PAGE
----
For much of the state, Sunday arrived early with a dramatic wake-up call in the form of a 7.1 magnitude earthquake that shook residents from the Interior to Western Alaska and beyond. While the quake wasn't big enough to cause widespread harm, it was big enough to remind us all we live in a state that requires a bit more preparedness than the average place.
The need to have an earthquake plan in place becomes particularly acute if you have children, because while studies may show you are safest riding out an earthquake from the comfort of your bed, I don't know a single parent who did not rush to the aid of their children when the world started shaking. My daughter and I found ourselves headed down our steep, wooden staircase during the worst of the shaking, which was almost certainly the worst place we could be. Once downstairs, we didn't have much of a plan, either, other than stand and wait to see if it would get worse or better. Luckily, it got better. But the coffee shop conversation among parents definitely focused on the need to have a plan for next time the earth starts rocking.
Conversations with experienced emergency responders brought up some of the expected responses — we all need emergency response supplies — and some surprising tips you might not think of.
For example, if a natural disaster hit your home in the night, knocking out power and causing hazards, would you have an easy way to light your path of escape? One emergency responder said he has made a habit of keeping headlamps near him at all times. If the power goes out, and there are hazards like broken glass that need to be avoided, a little light sure would be a good thing. So add headlamps to your list of things in your bedside table and sleep easier.
Here's another very smart idea — keep a pair of hard-soled shoes near your bed. If there is debris, the last thing you want is to be padding through your house in slippers or worse, bare feet.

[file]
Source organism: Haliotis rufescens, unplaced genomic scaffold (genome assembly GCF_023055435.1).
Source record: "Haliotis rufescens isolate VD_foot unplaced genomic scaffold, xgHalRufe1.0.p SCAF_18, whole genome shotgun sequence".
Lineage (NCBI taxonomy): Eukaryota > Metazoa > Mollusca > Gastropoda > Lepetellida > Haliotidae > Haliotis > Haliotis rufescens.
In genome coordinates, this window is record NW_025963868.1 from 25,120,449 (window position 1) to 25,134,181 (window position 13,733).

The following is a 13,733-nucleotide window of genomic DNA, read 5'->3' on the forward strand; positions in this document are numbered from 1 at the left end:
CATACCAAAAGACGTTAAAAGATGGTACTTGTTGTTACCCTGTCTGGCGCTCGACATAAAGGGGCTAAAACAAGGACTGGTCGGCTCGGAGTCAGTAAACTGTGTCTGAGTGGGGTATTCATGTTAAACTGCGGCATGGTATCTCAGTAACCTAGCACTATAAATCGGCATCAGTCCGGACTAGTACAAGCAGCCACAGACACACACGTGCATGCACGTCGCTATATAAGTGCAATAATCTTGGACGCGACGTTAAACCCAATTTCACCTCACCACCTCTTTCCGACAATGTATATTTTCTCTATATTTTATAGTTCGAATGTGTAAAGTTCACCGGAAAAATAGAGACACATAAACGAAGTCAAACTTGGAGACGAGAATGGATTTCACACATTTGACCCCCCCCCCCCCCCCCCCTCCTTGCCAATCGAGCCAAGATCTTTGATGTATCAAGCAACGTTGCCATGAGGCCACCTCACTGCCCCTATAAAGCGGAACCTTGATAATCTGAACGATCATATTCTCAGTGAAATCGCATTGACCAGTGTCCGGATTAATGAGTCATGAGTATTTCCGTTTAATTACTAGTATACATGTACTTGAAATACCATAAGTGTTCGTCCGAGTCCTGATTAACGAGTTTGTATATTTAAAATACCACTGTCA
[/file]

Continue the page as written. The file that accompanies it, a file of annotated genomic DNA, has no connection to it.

As for where to weather a natural disaster like an earthquake, the main thing to consider is what is above you. If there is nothing too dangerous over your head, stay put. Though not a guarantee, Homes in the West are built pretty strong. The horrors we see in developing nations after they have earthquakes, where housing is turned to dust, doesn't generally happen here. We built them stoutly.
Staying away from open shelves with items that could fall on you is a good idea, and I personally would feel safer away from the glass windows, too, but your home is generally pretty safe in an earthquake, provided you don't live somewhere near a bluff.
Outside is OK, too, assuming there are no overhead power lines nearby that could cause problems. But if you do go outside, bring warm clothing. You might be there a while.
If you have children, having a preplanned place to meet will make them much more confident in a disaster. They likely have learned to drop, cover and hold on in school, so encourage them to help craft your plan with you if possible.
Once you've made it through the earthquake in one piece, what next? If the quake was big enough, the reality is many things may not go back to normal for a long time, including utilities and cellphones. The single biggest thing you should have in your emergency kit that most homes probably do not have any more is a battery-operated radio. If a big shaker hits, there won't be any texting afterward. A radio can serve as a vital link for understanding the scope and gravity of the situation. Another great idea is to have an old-fashioned phone, one that does not require electricity to run. In the "old days" we all had landlines, and many of us still do, but we don't have a phone connected to them anymore. A regular, plain-old phone – not cordless – would allow you to get in touch with someone if you needed to and landlines were still intact.
Having an emergency kit on hand with easy-to-eat food, water, medications, warm blankets and other supplies will make everything much easier after an earthquake. Alaska emergency planners recommend people have a week's worth of food on hand, unlike our neighbors to the south, who only need 24 hours' worth. Store these items in a tote or other sturdy container near your designated shelter-in-place spot. Having a flashlight for everyone and even a lantern is good, too, as are hand-warmers and other creature comforts to help calm worried children.
There is nothing we can do to change the fact we live in a place where natural disasters are a distinct possibility. As we become more and more connected to the world with technology, we can tend to forget how far we really are from the Lower 48, with its resources and supplies.
But there is a great deal we can do to prepare for natural disasters, and last week's earthquake was a not-so-gentle reminder of that fact.
Carey Restino is the editor of Bristol Bay Times-Dutch Harbor Fisherman and The Arctic Sounder, where this commentary first appeared.
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